A Letter to My Child’s Teacher

teacher_from Microsoft Office Clip ArtI have a huge amount of appreciation by what you do.  Besides being a parent, there is no other job more important or more challenging.  The district and the state are telling you that you have to teach certain things at certain times in certain ways.  I know that you probably feeling enslaved to standardized tests and that these tests are a major way that you are judged for the quality of your teaching.  I know there is not enough time in the day to cover all the material you need on the limited budget you have with parents complaining in your ear all the time.  No doubt you have a very difficult job.

But I’m going to ask a favor of you anyway.

I’m going to ask you to stop teaching curriculum to my child (every once in a while) and get to know him.  What really means to most to me is to feel that you know my child.  Really, really know him.  Please just connect with him.  Know at least one thing that makes him tick.  Listen to him.  Encourage him.  Tell him he is a great kid.  Doing this will make more of a difference in his life than learning his multiplication facts by third grade will ever do.

I know this is a lot to ask.  I know you have 25 children in your class and to connect with each one is a major commitment.  But maybe next time you sit to read with them you take a break and chat.   You see- my son lives in a world where many people treat him like he’s a bad kid.  As a child with an invisible disability, people may misunderstand his inattentiveness as rudeness, his hyperactivity poor behavior.  People might think that his learning disabilities make him stupid.  But the truth is that he wants so badly to do well but everything comes a little bit harder for him.  He tries exponentially harder than many kids just to keep his head above water but you’ll never hear him complaining about it.  He’ll probably never be the smartest in the class or the star of the show.  He’ll be the one plugging along so he can get by.  He probably won’t make it easy to crack through his shell either.  You see, he’s built up some protective layers already but he will melt a bit if you give him time and investment.

I once walked into a parent conference and the teacher said, “Oh, Johnny.  You know Johnny.  He is a mystery.  Such a crazy kid. We just can’t figure him out.”  Broke my heart.  I know that my son won’t be the easiest kid you’ll ever teach and there are many days when he is a mystery to me too.  And I know he won’t be the one to boost your standardized test scores but he is the one who needs your encouragement more than perhaps some of those others do.  Sometimes in a world that feels like it is against you, couldn’t we all use someone in our corner a little more often?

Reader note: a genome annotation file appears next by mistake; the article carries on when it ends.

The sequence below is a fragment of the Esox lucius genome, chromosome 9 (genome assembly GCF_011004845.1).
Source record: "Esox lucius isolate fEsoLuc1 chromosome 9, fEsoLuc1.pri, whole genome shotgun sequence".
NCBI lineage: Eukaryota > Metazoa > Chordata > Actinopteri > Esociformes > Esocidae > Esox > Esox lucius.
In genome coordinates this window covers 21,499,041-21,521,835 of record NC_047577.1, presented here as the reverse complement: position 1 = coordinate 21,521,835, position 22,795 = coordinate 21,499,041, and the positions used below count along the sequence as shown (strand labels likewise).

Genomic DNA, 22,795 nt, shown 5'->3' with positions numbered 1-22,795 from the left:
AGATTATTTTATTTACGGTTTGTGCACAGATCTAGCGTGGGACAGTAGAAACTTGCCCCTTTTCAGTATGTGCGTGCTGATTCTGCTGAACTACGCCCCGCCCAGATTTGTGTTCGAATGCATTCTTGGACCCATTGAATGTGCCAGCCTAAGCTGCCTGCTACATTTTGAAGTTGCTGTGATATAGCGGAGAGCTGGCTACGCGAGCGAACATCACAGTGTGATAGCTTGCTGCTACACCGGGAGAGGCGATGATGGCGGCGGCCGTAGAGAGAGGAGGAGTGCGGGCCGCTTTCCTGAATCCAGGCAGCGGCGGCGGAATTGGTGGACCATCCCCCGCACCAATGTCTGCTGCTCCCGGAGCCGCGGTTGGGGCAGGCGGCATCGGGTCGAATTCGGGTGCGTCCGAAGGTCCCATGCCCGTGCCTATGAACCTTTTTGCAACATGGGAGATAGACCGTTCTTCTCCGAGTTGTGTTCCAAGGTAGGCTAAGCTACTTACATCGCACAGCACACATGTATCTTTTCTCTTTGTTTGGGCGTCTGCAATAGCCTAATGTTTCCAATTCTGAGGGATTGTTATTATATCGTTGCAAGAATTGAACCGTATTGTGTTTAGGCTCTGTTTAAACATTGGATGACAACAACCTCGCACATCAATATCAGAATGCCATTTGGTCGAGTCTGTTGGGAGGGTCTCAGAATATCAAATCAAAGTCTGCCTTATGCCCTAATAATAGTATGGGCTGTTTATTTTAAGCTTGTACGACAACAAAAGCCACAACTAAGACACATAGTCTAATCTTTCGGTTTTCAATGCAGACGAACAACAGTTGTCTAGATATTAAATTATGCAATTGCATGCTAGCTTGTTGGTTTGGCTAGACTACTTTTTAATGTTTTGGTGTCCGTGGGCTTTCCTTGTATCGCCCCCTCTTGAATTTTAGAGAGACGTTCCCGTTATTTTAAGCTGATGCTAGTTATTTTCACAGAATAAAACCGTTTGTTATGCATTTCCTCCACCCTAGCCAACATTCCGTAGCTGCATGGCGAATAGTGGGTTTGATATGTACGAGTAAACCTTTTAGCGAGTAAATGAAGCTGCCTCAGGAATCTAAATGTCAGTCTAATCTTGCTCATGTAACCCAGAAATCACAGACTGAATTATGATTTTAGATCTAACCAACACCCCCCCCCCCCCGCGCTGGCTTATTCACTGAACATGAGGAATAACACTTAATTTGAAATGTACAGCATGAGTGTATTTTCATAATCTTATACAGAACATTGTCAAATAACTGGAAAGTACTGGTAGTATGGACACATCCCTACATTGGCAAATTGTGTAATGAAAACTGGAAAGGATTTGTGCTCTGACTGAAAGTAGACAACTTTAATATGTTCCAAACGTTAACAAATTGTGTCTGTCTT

Kim Clary Cafiero

Kim is a stay at home mom to two boys. She came to parenthood through adoption and was a teacher and school administrator before taking the plunge to stay home full time. She lives in New Jersey.

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About the author

Kim is a stay at home mom to two boys. She came to parenthood through adoption and was a teacher and school administrator before taking the plunge to stay home full time. She lives in New Jersey.

2 Comments

  1. jacques66 says:

    Do parents have an element of responsability for the increase of
    children with ADHD, or is it due to technology being used to much and
    reducing our social time and the way we are thinking. http://adhdintoddlers.org

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  2. Sunsine says:

    I too, have a constant struggle with our schooling system, where I know my kids does not fit into the prescribed “box” of rules, but I hesitate to suppress their creativeness, because when they grow up, their ADD will be a tremendous Blessing instead of the curse it is in school. http://www.sunshineaftertherain.co.za

    Reply

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The "ADHD Mommas" are not medical or mental health professionals, nor an ADHD coach. Any opinions shared here are just that, opinions. I, and the other "ADHD Mommas," are sharing our experiences with our own ADHD children. Please do not re-post or publish any content or photos without a link back to {a mom's view of ADHD}. Have the courtesy to give credit where credit is due. Copyright protected. All rights reserved.

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